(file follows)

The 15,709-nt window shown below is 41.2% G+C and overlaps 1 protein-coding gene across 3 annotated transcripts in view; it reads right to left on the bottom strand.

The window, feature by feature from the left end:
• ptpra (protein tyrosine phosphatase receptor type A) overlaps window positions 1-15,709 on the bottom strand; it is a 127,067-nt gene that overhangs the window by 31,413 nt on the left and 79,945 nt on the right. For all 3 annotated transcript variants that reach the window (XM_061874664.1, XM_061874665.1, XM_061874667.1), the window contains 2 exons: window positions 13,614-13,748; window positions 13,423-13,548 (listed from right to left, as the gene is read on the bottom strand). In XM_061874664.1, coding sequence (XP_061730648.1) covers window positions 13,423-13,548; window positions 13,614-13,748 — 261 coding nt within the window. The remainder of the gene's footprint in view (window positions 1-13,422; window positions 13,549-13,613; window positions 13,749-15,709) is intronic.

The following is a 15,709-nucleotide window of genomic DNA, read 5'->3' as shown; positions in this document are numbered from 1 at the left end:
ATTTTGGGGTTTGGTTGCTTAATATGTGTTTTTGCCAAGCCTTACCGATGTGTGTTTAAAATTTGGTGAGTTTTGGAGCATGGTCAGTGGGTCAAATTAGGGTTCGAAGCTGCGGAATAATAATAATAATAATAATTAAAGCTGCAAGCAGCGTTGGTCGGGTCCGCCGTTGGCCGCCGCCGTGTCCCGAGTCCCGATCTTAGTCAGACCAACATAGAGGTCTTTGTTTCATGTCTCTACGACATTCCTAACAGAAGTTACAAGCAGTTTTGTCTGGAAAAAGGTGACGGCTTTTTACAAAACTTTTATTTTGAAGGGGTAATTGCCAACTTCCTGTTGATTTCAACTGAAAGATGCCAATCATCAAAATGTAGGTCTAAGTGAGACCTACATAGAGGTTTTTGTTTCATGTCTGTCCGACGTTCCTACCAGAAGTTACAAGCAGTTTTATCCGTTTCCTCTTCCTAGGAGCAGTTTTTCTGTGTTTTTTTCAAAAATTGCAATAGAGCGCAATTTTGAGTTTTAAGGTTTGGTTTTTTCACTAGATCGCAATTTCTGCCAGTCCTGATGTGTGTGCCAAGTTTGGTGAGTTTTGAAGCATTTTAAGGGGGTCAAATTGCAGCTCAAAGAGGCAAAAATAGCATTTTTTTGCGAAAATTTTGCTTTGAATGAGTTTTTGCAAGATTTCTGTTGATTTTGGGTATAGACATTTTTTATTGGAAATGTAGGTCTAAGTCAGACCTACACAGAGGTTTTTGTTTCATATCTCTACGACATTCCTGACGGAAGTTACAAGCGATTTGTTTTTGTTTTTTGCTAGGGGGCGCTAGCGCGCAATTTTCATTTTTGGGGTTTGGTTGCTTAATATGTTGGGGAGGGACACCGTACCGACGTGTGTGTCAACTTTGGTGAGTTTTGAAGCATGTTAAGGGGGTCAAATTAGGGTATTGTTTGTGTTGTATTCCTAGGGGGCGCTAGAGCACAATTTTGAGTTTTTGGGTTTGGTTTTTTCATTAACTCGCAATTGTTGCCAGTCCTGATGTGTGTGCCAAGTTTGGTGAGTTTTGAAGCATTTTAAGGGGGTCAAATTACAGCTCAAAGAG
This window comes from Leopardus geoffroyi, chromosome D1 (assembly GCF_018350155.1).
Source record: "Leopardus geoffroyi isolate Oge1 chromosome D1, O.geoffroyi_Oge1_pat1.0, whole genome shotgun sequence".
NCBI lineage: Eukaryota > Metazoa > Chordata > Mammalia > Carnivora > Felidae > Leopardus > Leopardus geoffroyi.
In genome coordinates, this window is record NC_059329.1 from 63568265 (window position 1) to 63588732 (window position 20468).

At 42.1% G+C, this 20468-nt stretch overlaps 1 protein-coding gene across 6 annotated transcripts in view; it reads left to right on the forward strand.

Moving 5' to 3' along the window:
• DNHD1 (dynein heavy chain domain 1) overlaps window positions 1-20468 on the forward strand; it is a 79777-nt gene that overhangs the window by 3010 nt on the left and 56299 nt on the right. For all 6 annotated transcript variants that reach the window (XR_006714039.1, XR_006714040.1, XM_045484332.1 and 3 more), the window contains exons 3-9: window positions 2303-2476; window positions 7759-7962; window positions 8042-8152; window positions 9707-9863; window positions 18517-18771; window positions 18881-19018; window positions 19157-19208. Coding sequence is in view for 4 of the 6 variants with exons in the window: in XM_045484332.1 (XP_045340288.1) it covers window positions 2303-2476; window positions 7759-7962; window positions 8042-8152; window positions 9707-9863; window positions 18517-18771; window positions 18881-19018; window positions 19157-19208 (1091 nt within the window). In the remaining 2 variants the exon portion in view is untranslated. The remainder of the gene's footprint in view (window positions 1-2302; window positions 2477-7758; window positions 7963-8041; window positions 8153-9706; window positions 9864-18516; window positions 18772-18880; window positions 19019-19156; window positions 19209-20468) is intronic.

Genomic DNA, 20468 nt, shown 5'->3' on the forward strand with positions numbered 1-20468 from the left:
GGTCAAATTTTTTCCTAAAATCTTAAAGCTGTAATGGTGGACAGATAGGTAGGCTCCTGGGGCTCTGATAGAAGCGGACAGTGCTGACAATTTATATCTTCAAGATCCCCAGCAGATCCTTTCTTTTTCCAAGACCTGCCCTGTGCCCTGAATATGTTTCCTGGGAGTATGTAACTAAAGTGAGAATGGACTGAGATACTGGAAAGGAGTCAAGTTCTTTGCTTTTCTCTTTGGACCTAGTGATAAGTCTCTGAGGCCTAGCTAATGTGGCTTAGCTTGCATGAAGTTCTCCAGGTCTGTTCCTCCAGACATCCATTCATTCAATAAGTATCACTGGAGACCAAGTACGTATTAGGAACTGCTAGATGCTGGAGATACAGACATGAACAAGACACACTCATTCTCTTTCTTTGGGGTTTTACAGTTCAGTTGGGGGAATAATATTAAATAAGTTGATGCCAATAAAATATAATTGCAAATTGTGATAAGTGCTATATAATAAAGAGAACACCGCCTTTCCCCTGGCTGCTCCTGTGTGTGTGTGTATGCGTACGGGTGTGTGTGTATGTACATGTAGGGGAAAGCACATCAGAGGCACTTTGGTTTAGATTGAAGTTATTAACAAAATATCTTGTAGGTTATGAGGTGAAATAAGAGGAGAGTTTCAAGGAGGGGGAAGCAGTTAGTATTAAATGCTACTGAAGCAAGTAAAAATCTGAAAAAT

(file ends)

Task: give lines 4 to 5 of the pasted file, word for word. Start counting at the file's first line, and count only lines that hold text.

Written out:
The following is a 15,709-nucleotide window of genomic DNA, read 5'->3' as shown; positions in this document are numbered from 1 at the left end:
ATTTTGGGGTTTGGTTGCTTAATATGTGTTTTTGCCAAGCCTTACCGATGTGTGTTTAAAATTTGGTGAGTTTTGGAGCATGGTCAGTGGGTCAAATTAGGGTTCGAAGCTGCGGAATAATAATAATAATAATAATTAAAGCTGCAAGCAGCGTTGGTCGGGTCCGCCGTTGGCCGCCGCCGTGTCCCGAGTCCCGATCTTAGTCAGACCAACATAGAGGTCTTTGTTTCATGTCTCTACGACATTCCTAACAGAAGTTACAAGCAGTTTTGTCTGGAAAAAGGTGACGGCTTTTTACAAAACTTTTATTTTGAAGGGGTAATTGCCAACTTCCTGTTGATTTCAACTGAAAGATGCCAATCATCAAAATGTAGGTCTAAGTGAGACCTACATAGAGGTTTTTGTTTCATGTCTGTCCGACGTTCCTACCAGAAGTTACAAGCAGTTTTATCCGTTTCCTCTTCCTAGGAGCAGTTTTTCTGTGTTTTTTTCAAAAATTGCAATAGAGCGCAATTTTGAGTTTTAAGGTTTGGTTTTTTCACTAGATCGCAATTTCTGCCAGTCCTGATGTGTGTGCCAAGTTTGGTGAGTTTTGAAGCATTTTAAGGGGGTCAAATTGCAGCTCAAAGAGGCAAAAATAGCATTTTTTTGCGAAAATTTTGCTTTGAATGAGTTTTTGCAAGATTTCTGTTGATTTTGGGTATAGACATTTTTTATTGGAAATGTAGGTCTAAGTCAGACCTACACAGAGGTTTTTGTTTCATATCTCTACGACATTCCTGACGGAAGTTACAAGCGATTTGTTTTTGTTTTTTGCTAGGGGGCGCTAGCGCGCAATTTTCATTTTTGGGGTTTGGTTGCTTAATATGTTGGGGAGGGACACCGTACCGACGTGTGTGTCAACTTTGGTGAGTTTTGAAGCATGTTAAGGGGGTCAAATTAGGGTATTGTTTGTGTTGTATTCCTAGGGGGCGCTAGAGCACAATTTTGAGTTTTTGGGTTTGGTTTTTTCATTAACTCGCAATTGTTGCCAGTCCTGATGTGTGTGCCAAGTTTGGTGAGTTTTGAAGCATTTTAAGGGGGTCAAATTACAGCTCAAAGAG